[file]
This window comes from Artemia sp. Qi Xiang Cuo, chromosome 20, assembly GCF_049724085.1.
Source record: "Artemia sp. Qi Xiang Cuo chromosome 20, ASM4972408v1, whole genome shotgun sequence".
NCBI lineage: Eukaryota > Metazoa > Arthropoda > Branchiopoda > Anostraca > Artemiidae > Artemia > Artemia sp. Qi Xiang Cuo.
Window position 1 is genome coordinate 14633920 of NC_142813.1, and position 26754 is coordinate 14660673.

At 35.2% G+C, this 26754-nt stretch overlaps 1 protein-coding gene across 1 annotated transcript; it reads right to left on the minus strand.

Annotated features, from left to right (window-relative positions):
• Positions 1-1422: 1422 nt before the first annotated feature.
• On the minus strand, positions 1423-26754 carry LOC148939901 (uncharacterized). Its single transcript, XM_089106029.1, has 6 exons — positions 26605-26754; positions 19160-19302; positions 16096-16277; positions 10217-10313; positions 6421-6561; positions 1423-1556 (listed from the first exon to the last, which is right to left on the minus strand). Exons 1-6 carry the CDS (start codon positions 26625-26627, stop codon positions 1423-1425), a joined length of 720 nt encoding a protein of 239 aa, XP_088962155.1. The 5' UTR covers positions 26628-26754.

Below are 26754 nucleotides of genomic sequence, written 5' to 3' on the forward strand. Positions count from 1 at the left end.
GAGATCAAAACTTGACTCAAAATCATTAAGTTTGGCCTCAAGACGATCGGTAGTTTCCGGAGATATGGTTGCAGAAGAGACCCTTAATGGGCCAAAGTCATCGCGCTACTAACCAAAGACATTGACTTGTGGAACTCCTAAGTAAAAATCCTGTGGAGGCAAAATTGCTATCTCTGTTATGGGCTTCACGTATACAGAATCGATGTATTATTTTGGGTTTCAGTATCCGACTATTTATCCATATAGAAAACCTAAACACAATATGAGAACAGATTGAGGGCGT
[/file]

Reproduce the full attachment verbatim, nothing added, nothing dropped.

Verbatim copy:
This window comes from Artemia sp. Qi Xiang Cuo, chromosome 20, assembly GCF_049724085.1.
Source record: "Artemia sp. Qi Xiang Cuo chromosome 20, ASM4972408v1, whole genome shotgun sequence".
NCBI lineage: Eukaryota > Metazoa > Arthropoda > Branchiopoda > Anostraca > Artemiidae > Artemia > Artemia sp. Qi Xiang Cuo.
Window position 1 is genome coordinate 14633920 of NC_142813.1, and position 26754 is coordinate 14660673.

At 35.2% G+C, this 26754-nt stretch overlaps 1 protein-coding gene across 1 annotated transcript; it reads right to left on the minus strand.

Annotated features, from left to right (window-relative positions):
• Positions 1-1422: 1422 nt before the first annotated feature.
• On the minus strand, positions 1423-26754 carry LOC148939901 (uncharacterized). Its single transcript, XM_089106029.1, has 6 exons — positions 26605-26754; positions 19160-19302; positions 16096-16277; positions 10217-10313; positions 6421-6561; positions 1423-1556 (listed from the first exon to the last, which is right to left on the minus strand). Exons 1-6 carry the CDS (start codon positions 26625-26627, stop codon positions 1423-1425), a joined length of 720 nt encoding a protein of 239 aa, XP_088962155.1. The 5' UTR covers positions 26628-26754.

Below are 26754 nucleotides of genomic sequence, written 5' to 3' on the forward strand. Positions count from 1 at the left end.
GAGATCAAAACTTGACTCAAAATCATTAAGTTTGGCCTCAAGACGATCGGTAGTTTCCGGAGATATGGTTGCAGAAGAGACCCTTAATGGGCCAAAGTCATCGCGCTACTAACCAAAGACATTGACTTGTGGAACTCCTAAGTAAAAATCCTGTGGAGGCAAAATTGCTATCTCTGTTATGGGCTTCACGTATACAGAATCGATGTATTATTTTGGGTTTCAGTATCCGACTATTTATCCATATAGAAAACCTAAACACAATATGAGAACAGATTGAGGGCGT